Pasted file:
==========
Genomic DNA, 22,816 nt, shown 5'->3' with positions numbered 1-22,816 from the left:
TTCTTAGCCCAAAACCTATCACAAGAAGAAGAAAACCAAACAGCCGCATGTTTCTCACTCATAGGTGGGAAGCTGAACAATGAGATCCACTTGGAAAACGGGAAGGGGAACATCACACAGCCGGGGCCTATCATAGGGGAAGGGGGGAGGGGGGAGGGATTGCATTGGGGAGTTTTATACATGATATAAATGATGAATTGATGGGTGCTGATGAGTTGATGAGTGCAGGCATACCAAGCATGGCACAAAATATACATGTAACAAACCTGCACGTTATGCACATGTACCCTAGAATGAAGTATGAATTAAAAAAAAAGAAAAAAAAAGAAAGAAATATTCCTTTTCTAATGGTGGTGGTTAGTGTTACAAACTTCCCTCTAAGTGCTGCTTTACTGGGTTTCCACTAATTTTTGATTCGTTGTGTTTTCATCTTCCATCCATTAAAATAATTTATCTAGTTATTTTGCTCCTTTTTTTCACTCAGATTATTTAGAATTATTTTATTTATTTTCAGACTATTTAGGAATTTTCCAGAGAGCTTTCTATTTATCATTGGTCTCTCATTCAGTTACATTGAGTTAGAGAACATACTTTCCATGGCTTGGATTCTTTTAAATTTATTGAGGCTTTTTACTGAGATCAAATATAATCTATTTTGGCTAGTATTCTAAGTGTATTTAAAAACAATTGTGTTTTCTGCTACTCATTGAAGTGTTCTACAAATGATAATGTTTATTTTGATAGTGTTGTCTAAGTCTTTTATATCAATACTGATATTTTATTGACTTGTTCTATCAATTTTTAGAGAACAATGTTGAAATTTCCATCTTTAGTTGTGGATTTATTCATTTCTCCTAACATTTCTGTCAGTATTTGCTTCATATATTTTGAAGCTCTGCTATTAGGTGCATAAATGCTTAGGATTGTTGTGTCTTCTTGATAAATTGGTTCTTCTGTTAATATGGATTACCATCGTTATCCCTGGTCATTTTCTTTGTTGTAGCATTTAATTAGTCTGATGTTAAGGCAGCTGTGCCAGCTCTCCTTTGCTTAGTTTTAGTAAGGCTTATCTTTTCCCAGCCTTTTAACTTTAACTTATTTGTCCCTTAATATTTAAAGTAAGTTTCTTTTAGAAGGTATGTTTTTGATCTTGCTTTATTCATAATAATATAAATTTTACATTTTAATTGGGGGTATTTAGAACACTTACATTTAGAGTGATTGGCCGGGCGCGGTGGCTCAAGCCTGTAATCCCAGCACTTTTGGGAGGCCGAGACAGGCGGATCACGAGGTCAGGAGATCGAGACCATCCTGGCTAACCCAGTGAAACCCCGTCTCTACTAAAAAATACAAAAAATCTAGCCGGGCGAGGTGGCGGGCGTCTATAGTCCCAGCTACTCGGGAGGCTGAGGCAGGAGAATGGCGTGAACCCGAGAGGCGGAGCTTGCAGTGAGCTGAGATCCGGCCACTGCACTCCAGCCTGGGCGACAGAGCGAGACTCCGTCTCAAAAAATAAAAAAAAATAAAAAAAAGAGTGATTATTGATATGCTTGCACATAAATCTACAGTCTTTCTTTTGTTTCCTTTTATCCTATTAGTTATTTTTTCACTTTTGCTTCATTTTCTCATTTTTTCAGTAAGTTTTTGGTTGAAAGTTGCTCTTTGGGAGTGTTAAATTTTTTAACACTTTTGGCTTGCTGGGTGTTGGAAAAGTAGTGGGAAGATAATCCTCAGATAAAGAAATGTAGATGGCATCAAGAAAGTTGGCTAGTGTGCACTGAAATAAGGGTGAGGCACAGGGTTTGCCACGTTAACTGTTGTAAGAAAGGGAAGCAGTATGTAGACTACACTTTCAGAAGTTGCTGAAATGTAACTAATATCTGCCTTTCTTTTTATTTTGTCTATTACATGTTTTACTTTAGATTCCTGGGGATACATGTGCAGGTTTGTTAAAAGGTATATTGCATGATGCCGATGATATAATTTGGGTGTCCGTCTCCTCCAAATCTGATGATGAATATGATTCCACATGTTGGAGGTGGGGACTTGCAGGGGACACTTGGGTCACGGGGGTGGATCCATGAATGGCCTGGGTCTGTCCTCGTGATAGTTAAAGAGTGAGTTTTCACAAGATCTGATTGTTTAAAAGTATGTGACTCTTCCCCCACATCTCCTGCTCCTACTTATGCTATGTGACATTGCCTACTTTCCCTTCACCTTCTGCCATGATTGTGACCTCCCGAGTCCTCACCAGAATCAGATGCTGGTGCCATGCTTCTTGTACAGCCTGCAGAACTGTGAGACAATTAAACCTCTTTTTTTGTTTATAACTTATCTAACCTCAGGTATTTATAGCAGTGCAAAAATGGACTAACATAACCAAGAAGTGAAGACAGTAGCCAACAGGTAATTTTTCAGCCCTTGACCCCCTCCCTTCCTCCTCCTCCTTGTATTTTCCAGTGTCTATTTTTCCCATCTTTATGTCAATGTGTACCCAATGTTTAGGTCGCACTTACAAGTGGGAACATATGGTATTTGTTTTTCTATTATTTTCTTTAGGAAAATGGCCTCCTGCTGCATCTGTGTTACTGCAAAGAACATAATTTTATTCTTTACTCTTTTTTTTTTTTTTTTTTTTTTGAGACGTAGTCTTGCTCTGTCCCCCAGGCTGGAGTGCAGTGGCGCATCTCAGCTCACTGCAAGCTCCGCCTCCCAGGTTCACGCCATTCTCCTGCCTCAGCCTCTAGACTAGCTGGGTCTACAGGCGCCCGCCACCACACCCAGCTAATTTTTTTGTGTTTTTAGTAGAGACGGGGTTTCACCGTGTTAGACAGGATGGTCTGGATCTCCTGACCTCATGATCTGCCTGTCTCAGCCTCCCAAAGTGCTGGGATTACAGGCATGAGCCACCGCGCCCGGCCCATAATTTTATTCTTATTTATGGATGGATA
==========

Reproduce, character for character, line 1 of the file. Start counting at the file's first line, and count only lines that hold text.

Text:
Genomic DNA, 22,816 nt, shown 5'->3' with positions numbered 1-22,816 from the left: